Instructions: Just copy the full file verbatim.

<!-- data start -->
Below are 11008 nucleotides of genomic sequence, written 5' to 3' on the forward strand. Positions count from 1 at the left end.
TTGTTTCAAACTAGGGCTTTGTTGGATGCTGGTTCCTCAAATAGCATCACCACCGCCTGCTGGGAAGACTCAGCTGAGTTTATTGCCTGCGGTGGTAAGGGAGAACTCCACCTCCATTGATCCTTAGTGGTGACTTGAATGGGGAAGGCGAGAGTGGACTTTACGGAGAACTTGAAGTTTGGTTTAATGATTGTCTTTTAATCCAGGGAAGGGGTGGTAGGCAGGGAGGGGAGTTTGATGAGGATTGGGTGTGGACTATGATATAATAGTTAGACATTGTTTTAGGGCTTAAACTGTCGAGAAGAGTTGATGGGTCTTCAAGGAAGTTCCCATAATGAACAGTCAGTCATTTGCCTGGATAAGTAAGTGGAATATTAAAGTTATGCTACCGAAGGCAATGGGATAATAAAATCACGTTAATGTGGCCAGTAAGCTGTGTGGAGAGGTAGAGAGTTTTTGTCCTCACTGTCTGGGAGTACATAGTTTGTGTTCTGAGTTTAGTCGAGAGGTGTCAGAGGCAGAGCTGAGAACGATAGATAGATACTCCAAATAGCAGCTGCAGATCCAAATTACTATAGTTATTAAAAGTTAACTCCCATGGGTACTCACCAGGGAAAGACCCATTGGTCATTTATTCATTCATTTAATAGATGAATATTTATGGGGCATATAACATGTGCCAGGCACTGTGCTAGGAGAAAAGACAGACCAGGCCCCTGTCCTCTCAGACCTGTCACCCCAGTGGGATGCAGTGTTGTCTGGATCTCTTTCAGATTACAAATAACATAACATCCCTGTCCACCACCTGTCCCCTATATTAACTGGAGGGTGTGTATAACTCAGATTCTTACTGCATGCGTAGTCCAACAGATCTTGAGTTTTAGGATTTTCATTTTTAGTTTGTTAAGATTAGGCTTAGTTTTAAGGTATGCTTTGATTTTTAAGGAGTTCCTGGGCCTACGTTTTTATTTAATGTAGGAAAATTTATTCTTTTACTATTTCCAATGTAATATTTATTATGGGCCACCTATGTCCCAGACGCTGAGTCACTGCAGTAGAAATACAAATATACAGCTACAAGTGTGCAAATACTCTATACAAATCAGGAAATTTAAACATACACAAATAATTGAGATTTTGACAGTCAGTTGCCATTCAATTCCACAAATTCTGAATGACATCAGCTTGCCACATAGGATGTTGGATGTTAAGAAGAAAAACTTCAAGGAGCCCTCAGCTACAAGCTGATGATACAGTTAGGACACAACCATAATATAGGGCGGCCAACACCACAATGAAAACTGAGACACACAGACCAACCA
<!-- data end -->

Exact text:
Below are 11008 nucleotides of genomic sequence, written 5' to 3' on the forward strand. Positions count from 1 at the left end.
TTGTTTCAAACTAGGGCTTTGTTGGATGCTGGTTCCTCAAATAGCATCACCACCGCCTGCTGGGAAGACTCAGCTGAGTTTATTGCCTGCGGTGGTAAGGGAGAACTCCACCTCCATTGATCCTTAGTGGTGACTTGAATGGGGAAGGCGAGAGTGGACTTTACGGAGAACTTGAAGTTTGGTTTAATGATTGTCTTTTAATCCAGGGAAGGGGTGGTAGGCAGGGAGGGGAGTTTGATGAGGATTGGGTGTGGACTATGATATAATAGTTAGACATTGTTTTAGGGCTTAAACTGTCGAGAAGAGTTGATGGGTCTTCAAGGAAGTTCCCATAATGAACAGTCAGTCATTTGCCTGGATAAGTAAGTGGAATATTAAAGTTATGCTACCGAAGGCAATGGGATAATAAAATCACGTTAATGTGGCCAGTAAGCTGTGTGGAGAGGTAGAGAGTTTTTGTCCTCACTGTCTGGGAGTACATAGTTTGTGTTCTGAGTTTAGTCGAGAGGTGTCAGAGGCAGAGCTGAGAACGATAGATAGATACTCCAAATAGCAGCTGCAGATCCAAATTACTATAGTTATTAAAAGTTAACTCCCATGGGTACTCACCAGGGAAAGACCCATTGGTCATTTATTCATTCATTTAATAGATGAATATTTATGGGGCATATAACATGTGCCAGGCACTGTGCTAGGAGAAAAGACAGACCAGGCCCCTGTCCTCTCAGACCTGTCACCCCAGTGGGATGCAGTGTTGTCTGGATCTCTTTCAGATTACAAATAACATAACATCCCTGTCCACCACCTGTCCCCTATATTAACTGGAGGGTGTGTATAACTCAGATTCTTACTGCATGCGTAGTCCAACAGATCTTGAGTTTTAGGATTTTCATTTTTAGTTTGTTAAGATTAGGCTTAGTTTTAAGGTATGCTTTGATTTTTAAGGAGTTCCTGGGCCTACGTTTTTATTTAATGTAGGAAAATTTATTCTTTTACTATTTCCAATGTAATATTTATTATGGGCCACCTATGTCCCAGACGCTGAGTCACTGCAGTAGAAATACAAATATACAGCTACAAGTGTGCAAATACTCTATACAAATCAGGAAATTTAAACATACACAAATAATTGAGATTTTGACAGTCAGTTGCCATTCAATTCCACAAATTCTGAATGACATCAGCTTGCCACATAGGATGTTGGATGTTAAGAAGAAAAACTTCAAGGAGCCCTCAGCTACAAGCTGATGATACAGTTAGGACACAACCATAATATAGGGCGGCCAACACCACAATGAAAACTGAGACACACAGACCAACCA